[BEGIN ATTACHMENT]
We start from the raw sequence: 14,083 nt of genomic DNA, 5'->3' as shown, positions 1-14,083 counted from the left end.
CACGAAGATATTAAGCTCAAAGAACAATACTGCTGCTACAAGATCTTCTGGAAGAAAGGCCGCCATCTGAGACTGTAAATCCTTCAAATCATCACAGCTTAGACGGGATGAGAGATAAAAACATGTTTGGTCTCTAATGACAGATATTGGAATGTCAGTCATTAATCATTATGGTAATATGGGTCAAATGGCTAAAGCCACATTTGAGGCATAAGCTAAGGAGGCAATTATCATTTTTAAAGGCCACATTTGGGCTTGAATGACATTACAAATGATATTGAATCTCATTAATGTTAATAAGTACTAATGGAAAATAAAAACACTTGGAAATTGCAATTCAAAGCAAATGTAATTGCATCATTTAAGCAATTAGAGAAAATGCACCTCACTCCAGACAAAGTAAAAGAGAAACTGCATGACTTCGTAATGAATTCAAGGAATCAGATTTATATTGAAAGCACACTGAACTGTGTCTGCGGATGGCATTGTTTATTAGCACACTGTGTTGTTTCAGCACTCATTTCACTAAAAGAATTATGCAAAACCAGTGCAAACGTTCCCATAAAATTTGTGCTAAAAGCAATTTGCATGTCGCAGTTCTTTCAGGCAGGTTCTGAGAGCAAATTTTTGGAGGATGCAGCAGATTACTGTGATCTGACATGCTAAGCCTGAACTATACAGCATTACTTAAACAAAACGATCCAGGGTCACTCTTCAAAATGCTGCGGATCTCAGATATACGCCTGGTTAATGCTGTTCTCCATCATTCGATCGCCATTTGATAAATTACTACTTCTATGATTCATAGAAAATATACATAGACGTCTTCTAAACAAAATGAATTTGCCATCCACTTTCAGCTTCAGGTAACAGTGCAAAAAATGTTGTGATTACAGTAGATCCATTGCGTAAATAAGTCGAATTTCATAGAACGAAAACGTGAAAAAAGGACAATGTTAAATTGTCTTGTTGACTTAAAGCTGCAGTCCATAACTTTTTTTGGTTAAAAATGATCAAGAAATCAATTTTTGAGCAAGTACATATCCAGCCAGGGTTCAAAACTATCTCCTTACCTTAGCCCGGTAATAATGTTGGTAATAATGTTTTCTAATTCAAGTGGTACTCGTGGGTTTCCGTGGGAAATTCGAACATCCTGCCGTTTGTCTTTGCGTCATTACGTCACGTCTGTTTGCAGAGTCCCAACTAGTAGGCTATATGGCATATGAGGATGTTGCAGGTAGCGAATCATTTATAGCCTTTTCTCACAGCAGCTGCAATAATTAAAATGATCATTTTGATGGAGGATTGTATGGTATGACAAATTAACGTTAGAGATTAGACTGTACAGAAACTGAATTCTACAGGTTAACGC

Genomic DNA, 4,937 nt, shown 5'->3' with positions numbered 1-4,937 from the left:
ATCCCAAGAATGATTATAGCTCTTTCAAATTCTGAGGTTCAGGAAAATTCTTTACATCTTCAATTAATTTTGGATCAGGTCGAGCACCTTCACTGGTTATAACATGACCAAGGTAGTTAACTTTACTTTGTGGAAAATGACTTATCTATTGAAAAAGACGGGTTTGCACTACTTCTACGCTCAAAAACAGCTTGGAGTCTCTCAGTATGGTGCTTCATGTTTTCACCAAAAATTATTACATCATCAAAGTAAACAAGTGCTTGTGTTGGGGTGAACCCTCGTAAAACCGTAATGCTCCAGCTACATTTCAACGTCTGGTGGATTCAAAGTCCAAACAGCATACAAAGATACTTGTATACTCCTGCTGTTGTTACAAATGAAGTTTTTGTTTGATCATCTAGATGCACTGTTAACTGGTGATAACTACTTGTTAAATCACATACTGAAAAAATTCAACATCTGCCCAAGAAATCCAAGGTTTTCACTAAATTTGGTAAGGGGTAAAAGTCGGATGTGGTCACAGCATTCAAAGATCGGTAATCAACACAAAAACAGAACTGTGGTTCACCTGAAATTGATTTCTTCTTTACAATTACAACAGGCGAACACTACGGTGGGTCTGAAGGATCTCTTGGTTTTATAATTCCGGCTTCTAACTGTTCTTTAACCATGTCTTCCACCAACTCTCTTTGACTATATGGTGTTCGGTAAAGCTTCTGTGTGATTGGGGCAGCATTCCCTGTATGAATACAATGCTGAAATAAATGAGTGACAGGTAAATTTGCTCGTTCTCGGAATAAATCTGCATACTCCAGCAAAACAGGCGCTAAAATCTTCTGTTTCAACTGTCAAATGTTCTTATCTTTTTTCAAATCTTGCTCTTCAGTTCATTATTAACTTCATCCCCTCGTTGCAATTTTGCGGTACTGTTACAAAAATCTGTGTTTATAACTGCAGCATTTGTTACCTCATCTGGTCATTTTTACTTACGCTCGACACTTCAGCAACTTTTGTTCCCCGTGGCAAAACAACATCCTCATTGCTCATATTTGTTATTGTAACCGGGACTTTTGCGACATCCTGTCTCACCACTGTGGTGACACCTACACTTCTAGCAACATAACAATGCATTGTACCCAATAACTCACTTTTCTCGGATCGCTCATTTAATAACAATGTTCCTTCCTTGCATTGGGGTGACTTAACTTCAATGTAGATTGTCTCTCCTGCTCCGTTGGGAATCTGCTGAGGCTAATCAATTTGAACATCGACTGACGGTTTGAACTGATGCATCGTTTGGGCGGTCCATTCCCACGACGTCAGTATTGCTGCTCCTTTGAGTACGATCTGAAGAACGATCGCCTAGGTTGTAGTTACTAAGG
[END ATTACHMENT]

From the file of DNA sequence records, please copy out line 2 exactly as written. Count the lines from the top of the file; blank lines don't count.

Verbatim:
CACGAAGATATTAAGCTCAAAGAACAATACTGCTGCTACAAGATCTTCTGGAAGAAAGGCCGCCATCTGAGACTGTAAATCCTTCAAATCATCACAGCTTAGACGGGATGAGAGATAAAAACATGTTTGGTCTCTAATGACAGATATTGGAATGTCAGTCATTAATCATTATGGTAATATGGGTCAAATGGCTAAAGCCACATTTGAGGCATAAGCTAAGGAGGCAATTATCATTTTTAAAGGCCACATTTGGGCTTGAATGACATTACAAATGATATTGAATCTCATTAATGTTAATAAGTACTAATGGAAAATAAAAACACTTGGAAATTGCAATTCAAAGCAAATGTAATTGCATCATTTAAGCAATTAGAGAAAATGCACCTCACTCCAGACAAAGTAAAAGAGAAACTGCATGACTTCGTAATGAATTCAAGGAATCAGATTTATATTGAAAGCACACTGAACTGTGTCTGCGGATGGCATTGTTTATTAGCACACTGTGTTGTTTCAGCACTCATTTCACTAAAAGAATTATGCAAAACCAGTGCAAACGTTCCCATAAAATTTGTGCTAAAAGCAATTTGCATGTCGCAGTTCTTTCAGGCAGGTTCTGAGAGCAAATTTTTGGAGGATGCAGCAGATTACTGTGATCTGACATGCTAAGCCTGAACTATACAGCATTACTTAAACAAAACGATCCAGGGTCACTCTTCAAAATGCTGCGGATCTCAGATATACGCCTGGTTAATGCTGTTCTCCATCATTCGATCGCCATTTGATAAATTACTACTTCTATGATTCATAGAAAATATACATAGACGTCTTCTAAACAAAATGAATTTGCCATCCACTTTCAGCTTCAGGTAACAGTGCAAAAAATGTTGTGATTACAGTAGATCCATTGCGTAAATAAGTCGAATTTCATAGAACGAAAACGTGAAAAAAGGACAATGTTAAATTGTCTTGTTGACTTAAAGCTGCAGTCCATAACTTTTTTTGGTTAAAAATGATCAAGAAATCAATTTTTGAGCAAGTACATATCCAGCCAGGGTTCAAAACTATCTCCTTACCTTAGCCCGGTAATAATGTTGGTAATAATGTTTTCTAATTCAAGTGGTACTCGTGGGTTTCCGTGGGAAATTCGAACATCCTGCCGTTTGTCTTTGCGTCATTACGTCACGTCTGTTTGCAGAGTCCCAACTAGTAGGCTATATGGCATATGAGGATGTTGCAGGTAGCGAATCATTTATAGCCTTTTCTCACAGCAGCTGCAATAATTAAAATGATCATTTTGATGGAGGATTGTATGGTATGACAAATTAACGTTAGAGATTAGACTGTACAGAAACTGAATTCTACAGGTTAACGC